Help understanding code

Hello everyone.
So unfortunately even though I’ve been studying python here for quite some time, I am missing the fundamentals of problem solving with all of the material I’ve been given.
This time, I got stuck in a Ceasers Chiper challenge. I got lost almost immediately on the first question and when I did try to do something I just got everything wrong.

Looking at the solution did not help a lot since I do not understand the thinking behind it.

I was hoping that someone could translate this code to a “explain it to me like I’m a child” kind of translation and maybe the thought behind each line of code, so hopefully I can start tapping into problem solving thinking.

The challange was that someone sent me an encrypted message. It’s encrypted in Caeser’s Chiper.
The offset of the letters is + 10.

alphabet = "abcdefghijklmnopqrstuvwxyz"
punctuation = ".,?'! "
message = "xuo jxuhu! jxyi yi qd unqcfbu ev q squiqh syfxuh. muhu oek qrbu je tusetu yj? y xefu ie! iudt cu q cuiiqwu rqsa myjx jxu iqcu evviuj!"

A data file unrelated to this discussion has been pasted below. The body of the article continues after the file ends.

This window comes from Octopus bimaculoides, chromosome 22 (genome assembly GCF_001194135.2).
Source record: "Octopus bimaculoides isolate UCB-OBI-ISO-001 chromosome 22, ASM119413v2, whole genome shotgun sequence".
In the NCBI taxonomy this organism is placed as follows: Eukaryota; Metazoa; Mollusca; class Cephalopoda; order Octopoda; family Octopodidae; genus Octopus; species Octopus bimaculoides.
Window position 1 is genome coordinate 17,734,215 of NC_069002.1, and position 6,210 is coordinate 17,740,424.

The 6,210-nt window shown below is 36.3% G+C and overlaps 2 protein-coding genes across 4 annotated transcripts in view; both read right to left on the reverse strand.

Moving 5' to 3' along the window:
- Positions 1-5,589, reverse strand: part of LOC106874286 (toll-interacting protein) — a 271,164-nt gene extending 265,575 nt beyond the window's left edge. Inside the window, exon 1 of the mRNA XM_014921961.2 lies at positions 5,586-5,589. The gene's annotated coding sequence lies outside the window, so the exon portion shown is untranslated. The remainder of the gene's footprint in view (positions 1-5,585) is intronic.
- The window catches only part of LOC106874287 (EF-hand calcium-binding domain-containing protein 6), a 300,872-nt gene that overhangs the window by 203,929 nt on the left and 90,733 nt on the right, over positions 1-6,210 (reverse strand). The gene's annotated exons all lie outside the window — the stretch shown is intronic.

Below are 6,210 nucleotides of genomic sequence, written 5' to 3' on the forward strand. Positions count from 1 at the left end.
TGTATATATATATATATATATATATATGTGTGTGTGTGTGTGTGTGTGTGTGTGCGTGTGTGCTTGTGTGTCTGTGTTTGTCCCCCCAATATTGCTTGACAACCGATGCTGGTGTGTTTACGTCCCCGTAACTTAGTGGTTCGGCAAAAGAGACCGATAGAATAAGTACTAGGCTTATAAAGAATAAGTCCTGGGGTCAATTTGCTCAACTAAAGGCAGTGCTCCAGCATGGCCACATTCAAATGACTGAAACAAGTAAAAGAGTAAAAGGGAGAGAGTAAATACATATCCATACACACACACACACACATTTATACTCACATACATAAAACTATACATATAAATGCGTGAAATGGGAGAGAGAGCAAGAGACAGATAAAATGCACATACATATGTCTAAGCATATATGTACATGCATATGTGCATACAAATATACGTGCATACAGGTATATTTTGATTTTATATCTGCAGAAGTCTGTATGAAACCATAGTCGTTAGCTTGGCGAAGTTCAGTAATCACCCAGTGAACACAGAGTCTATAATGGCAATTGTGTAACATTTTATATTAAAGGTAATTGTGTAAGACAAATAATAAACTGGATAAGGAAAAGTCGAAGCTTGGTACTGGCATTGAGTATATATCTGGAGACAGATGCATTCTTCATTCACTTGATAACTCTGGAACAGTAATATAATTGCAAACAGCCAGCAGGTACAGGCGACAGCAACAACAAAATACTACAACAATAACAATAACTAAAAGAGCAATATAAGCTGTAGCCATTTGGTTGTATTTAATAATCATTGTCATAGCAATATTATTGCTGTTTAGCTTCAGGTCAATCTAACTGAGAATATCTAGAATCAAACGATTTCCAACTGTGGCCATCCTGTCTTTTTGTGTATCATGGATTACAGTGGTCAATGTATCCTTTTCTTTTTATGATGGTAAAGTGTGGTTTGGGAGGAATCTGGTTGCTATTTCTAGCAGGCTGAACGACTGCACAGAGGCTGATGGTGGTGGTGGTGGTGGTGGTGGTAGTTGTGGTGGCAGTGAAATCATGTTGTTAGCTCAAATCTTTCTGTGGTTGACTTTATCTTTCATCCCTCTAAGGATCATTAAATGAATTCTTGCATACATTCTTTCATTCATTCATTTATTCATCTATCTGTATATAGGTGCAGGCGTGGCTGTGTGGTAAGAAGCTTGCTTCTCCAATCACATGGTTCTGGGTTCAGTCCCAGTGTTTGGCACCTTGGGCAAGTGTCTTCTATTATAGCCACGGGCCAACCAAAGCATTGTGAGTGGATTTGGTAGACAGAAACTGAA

translated_message = ""
for letter in message:
    if not letter in punctuation:
        letter_value = alphabet.find(letter)
        translated_message += alphabet[(letter_value + 10) % 26]
    else:
        translated_message += letter
print(translated_message)

I am hoping that someone can explain all of this to me so I can get a better understanding behind the thinking.

Don’t be afraid to revisit topics you’re unsure about. The code challenges often require brining several concepts together at once, if you find there’s something you’re unsure about that’s a good thing; it means you know what topic you need a quick refresher on (be that loops, conditional logic, lists and indexes or whatever it may be). Putting things into practice is part of the learning process and part of that struggle is what often helps cement things in your memory.